Why Do Kidney Stones Form?

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What Are Kidney Stones?

Kidney stones, which are also known as “nephroliths” or “renal calculi,” are pieces of solid materials in the kidney(s) that are formed from different compounds. Some of the laboratory tests used to detect and confirm the presence of kidney stones are ultrasonography, computed tomography scan, or an X-ray. Kidney stones vary in size (can be as small as the point of a pin) and in the severity of the pain. About seventy to eighty percent of kidney stones measure less than six millimeters, usually have minimal or no symptoms, and do not impede urine flow. Usually, stones can be addressed through conservative treatments that will eventually resolve the problem by spontaneously passing them out of the body through urination. On the other hand, kidney stones larger than two to three centimeters may obstruct urine flow and cause the most common presenting symptom, which is an enormous pain (renal colic) felt in the flank that may radiate to the abdomen and inguinal area. In males, the pain can extend to the testicles; and in females, to the labia.

The Kidney – Know Its Physiology

The functions of the kidneys are primarily the excretion of metabolic wastes and the regulation of the water-salt balance. Blood pumped out by the heart (called the “cardiac output”) is delivered to the kidneys, which are filtered out by nephrons (functional units of the kidneys). In fact, about one quarter of cardiac output goes to this filtering plant of the body daily. In the normal filtration process of a kidney, blood flows in and out of it. About one percent of the small molecules in the blood composition is filtered. White blood cells and proteins have large molecules and, hence, do not pass through the filter but are reabsorbed back into the system. These filtered blood compositions become urine that flows through the ureters, then to the urinary bladder, through the urethra, and then is finally excreted from the body.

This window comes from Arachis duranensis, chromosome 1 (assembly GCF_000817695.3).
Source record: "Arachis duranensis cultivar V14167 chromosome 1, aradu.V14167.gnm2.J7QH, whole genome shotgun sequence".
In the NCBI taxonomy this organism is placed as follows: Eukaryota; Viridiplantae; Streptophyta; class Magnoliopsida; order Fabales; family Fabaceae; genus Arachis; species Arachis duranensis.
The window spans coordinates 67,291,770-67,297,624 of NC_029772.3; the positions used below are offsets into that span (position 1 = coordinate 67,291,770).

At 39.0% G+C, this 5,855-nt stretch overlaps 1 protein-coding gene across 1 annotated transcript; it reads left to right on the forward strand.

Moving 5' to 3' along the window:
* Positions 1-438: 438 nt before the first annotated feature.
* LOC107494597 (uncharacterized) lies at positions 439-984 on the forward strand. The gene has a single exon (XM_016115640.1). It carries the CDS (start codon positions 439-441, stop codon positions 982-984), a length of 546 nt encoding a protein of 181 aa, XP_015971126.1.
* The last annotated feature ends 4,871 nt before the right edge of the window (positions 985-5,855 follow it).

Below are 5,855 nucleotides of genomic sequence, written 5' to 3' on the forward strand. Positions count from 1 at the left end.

Kidney Stone Formation

“Nephrolithiasis” is the process of forming kidney stones. Filtered substances make the urine in the kidneys more concentrated. High levels of calcium, oxalate, and phosphorous in the concentrated urine when combined with other compounds will form crystallized substances in the kidneys, which, hence, are the formation of renal stones. Dehydration puts a huge thrust in the formation of kidney stones due to high urine concentration and scanty urine output.

Four Main Types of Kidney Stones Classified According to Specific Crystal Contained

• Calcium stones (oxalate and phosphate)
• Cystine stones
• Uric acid stones
• Struvite stones
What Predisposes Someone to Kidney Stone Formation?

Anyone can get renal stones, but the following predisposing factors are strongly linked to the condition.

• Men are more affected than women.
• Inadequate fluid intake. People who drink less water are at higher risk of developing kidney stones due to high urine concentration. This factor facilitates excessive water conservation in the kidney.
• High sodium diet.
• Overweight and obese people.
• Anatomical blockage of the urinary tract (congenital deformity).
• Family history of kidney stones.
• Endocrine condition such as hyperparathyroidism, which is oversecretion of hormones of the parathyroid glands causing more calcium in the blood than the body needed.
• Frequent or recurrent urinary tract infections.
• Gout, high concentration of uric acid in the blood.
• Inflammation of the bowel or history of gastrointestinal surgery.
• Taking certain medications such as calcium-based antacids, phosphate-binding antacids, and diuretics.

Regardless of the factors listed above, keep in mind that kidney stone formation can be prevented by diet and lifestyle modification. Avoidance of stone-forming foods is helpful. Most importantly, drinking about two to three liters of fluids (water) in a day is the best way to prevent formation of kidney stones.


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